By working on this figure so tentatively-- attaching the putty boobs to a vacuformed shell--it allows me to take a flexible approach, with a lot of different options. Internal detail can be built up directly on the original body or the putty shell can be engraved with detail. The clear shell can be used in parts, or not used at all. The clear shell can be airbrushed with clear areas masked out, or tinted. Also, by backpainting the clear shell, you can get an extremely shiny & chip-proof finish. Some of these things you can test before committing, and other things you can't without running the risk of having to go back to square one. No one wants to do that, so you always test the least risky ideas first. For example, practice your tinting & painting techniques on scrap instead of doing on-the-job training.

You can see some of the attraction of working with fantasy & sci-fi designs. Because it's a low-brow genre, it doesn't need to make sense, despite what some would have you believe. Clear boobs on a she-bot? What possible reason could there be for that? Duh... Because it looks neat? Think Giger's Alien. Imagine the space battles in Star Wars without any sounds because of the vacuum of space. Nahhhhh... Who wants that? Imaginary stuff is supposed to be fun, not scholarly. (Well, in fairness, it can be both...)

08/01/99- Sci-fi buffs will be familiar with the inspiration for this project (at least where it seems to be heading). The photo on the left was taken from The Metropolis Homepage, maintained and edited by the Rev. Douglas Quinn, C.S.P. The film is a milestone in our cultural heritage, so it's definitely worth checking out.

I've decided to name the figure "Maria 2K robot". These days, everyone seems to be asking "Why 2K?", which is a good enough reason for the name change. I assure you, it's not that big of a problem. (So I'm entitled to a few stupid jokes, okay?)

James, aka GIjOEdad came up with a neat & original idea: "...figure's see through chest--"liquid" (was thinking of the water/oil time wasters they sell at Spencer's-something akin to a lava lamp), then adhere the plastic to the figure so that it wouldn't leak..." Wow! What a cool idea! To expand on that, how about a faux circulatory system with a bulb-pump? If we try to make sense out of this fictional creation, it does seem logical that the protuberances would be used to store liquids rather than radar equipment or headlights.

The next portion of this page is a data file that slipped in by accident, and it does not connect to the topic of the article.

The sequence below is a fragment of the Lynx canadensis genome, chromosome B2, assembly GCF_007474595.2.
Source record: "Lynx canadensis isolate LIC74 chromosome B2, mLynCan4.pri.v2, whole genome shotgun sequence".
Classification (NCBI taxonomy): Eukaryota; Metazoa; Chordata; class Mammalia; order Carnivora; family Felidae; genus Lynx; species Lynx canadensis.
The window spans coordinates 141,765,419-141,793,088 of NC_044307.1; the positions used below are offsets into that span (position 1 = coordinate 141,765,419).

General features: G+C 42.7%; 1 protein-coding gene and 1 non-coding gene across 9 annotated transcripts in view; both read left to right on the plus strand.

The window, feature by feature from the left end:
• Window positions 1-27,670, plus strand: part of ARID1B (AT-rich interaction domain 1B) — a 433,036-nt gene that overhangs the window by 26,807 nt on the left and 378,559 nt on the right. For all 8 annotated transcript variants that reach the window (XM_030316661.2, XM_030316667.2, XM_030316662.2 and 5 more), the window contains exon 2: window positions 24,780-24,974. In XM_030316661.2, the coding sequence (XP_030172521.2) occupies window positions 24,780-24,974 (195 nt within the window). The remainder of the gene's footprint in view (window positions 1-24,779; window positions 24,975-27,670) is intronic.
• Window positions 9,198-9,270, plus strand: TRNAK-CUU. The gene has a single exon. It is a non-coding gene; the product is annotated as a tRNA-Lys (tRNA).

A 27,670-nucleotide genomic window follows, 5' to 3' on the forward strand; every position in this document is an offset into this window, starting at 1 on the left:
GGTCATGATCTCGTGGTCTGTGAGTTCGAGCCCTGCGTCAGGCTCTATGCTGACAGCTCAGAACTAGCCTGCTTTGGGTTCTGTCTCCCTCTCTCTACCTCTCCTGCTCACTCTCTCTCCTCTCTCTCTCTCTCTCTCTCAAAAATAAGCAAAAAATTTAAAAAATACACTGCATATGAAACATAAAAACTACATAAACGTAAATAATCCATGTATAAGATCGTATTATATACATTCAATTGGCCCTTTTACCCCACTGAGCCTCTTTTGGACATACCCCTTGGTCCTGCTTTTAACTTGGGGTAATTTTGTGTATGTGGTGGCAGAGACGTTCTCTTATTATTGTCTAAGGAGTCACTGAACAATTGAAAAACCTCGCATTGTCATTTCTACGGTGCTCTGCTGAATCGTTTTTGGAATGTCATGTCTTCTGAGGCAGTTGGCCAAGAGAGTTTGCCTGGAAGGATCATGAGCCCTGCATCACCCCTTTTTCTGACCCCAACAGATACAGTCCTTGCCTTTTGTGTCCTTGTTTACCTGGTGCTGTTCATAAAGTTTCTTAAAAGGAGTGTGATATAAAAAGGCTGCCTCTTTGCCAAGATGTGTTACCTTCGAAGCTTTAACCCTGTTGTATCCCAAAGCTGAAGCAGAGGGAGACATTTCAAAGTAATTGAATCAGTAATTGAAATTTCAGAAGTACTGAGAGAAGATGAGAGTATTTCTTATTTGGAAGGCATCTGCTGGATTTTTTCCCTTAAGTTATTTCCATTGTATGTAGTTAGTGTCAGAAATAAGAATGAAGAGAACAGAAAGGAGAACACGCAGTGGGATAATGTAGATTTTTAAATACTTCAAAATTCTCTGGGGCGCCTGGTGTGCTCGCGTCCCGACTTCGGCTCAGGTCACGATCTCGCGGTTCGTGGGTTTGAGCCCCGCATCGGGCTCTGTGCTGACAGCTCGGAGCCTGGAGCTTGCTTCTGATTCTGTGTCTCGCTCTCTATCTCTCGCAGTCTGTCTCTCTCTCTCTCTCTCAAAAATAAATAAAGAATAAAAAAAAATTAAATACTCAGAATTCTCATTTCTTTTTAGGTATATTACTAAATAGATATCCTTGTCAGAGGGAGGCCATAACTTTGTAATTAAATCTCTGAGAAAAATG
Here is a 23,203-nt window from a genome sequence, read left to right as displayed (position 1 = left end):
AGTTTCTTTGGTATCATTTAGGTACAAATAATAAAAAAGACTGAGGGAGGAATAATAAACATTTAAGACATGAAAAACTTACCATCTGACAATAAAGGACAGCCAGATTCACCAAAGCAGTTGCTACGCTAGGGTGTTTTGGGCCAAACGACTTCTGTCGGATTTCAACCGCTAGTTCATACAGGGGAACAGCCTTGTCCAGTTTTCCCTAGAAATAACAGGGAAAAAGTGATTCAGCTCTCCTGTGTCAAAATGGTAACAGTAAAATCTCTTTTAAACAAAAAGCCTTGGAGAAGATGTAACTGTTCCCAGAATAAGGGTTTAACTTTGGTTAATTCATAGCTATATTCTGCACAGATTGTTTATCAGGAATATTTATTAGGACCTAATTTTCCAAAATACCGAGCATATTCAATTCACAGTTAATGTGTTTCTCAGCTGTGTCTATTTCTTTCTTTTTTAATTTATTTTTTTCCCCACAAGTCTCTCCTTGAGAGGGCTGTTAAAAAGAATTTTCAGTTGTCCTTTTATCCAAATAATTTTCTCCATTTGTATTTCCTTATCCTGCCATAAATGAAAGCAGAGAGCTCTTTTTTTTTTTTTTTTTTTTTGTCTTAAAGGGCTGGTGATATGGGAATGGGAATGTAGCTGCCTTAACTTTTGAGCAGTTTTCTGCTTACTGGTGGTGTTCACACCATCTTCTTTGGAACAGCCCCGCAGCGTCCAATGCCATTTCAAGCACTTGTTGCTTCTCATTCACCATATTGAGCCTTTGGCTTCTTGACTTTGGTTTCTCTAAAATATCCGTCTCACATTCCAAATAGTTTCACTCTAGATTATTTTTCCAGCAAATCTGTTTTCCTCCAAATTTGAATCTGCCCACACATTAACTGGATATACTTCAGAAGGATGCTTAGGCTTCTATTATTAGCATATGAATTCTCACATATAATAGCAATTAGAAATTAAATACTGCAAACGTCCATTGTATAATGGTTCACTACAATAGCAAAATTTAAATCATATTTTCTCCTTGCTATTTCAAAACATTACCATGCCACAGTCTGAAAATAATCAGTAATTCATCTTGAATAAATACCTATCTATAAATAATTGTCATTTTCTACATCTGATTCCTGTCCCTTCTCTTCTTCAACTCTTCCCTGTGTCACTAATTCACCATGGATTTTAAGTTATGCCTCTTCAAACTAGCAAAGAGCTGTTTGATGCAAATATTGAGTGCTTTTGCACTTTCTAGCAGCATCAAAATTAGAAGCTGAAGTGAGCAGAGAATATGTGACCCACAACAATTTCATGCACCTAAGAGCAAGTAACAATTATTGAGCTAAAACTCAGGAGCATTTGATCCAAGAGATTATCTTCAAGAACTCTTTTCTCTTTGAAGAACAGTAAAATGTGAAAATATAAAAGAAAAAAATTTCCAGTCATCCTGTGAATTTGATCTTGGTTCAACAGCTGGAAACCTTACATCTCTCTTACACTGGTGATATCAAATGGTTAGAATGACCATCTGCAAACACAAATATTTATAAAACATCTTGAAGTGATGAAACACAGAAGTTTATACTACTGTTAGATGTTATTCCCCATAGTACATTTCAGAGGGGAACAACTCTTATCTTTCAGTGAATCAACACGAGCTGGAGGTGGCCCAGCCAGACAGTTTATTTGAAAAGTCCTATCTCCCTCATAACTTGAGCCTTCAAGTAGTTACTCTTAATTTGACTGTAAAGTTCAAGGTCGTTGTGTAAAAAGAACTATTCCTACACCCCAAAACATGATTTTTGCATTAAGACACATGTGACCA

Practically though, sealing off liquid would be a problem, since glue or a silicone sealant applied directly to the inside of the clear shell would would probably mar the exterior view because of the irregular glue line. However, one solution would be to have separate clear domes or sacs behind the clear skin. This allows you to move the sealing seams to the far-back, where they'd be less visible. Thanks James!-- it's a kewl idea and it's definitely worth playing around with.

Another interesting idea came from Sean Vandehey (who seemed apprehensive about proposing this, since it might seem "sick"... Sick??? Here? In this web site??? ;^) : The figure as a robotic Overseer of Hell, with screaming, tortured faces behind the clear torso shell's boobs... It's very imaginative, and would make a terrific garage kit sculpture, since you'd be able to use the sculpture's base to develop the environment. I'll probably stick with something more droll though, since the figure is already tied to an existing work.

female robot doll maria That's another issue: Since I'm not duplicating the Maria robot from Metropolis, I have a lot of freedom, but feel I should maintain the "look & feel" of the original. It's sort of like music-- when you improvise, you don't play completely random notes or no one would relate to what was going on. Instead, you string together familiar sequences, hopefully in a way that feels inspired and aesthetically pleasing. Same thing here. The overall look is the same, but there are differences.

This saves you some work wracking your brain looking for inspiration too... I spent hours looking at magazines to get ideas of how I might do the legs. There are only so many ways you can do these things! Eventually, I decided that there were a lot of elements from the original that I could approximate, just to serve as a starting point. The shins are close to verbatim in the layout of the elements. In the upper picture, the balls and pipes are similar to the original, but the hydraulics on the sides only suggest some of original's detail and serve to reinforce the mechanical nature of the figure.

The stuff littered around the feet are the kinds of basic shapes & details that I collect for this kind of "kitbashing". Hopefully, the N-scale model railroad wheels won't be immediately recognizable once they're puttied & painted; I like 'em because they have the spike on the end. Kitbashing isn't a quick process because you don't just throw stuff together. The "art" of this is selecting parts that you think look good together, so there's a lot of trial & error. Once you've positioned the basic shapes then you decide where to putty to blend the mish-mash together, and where to add additional surface detailing.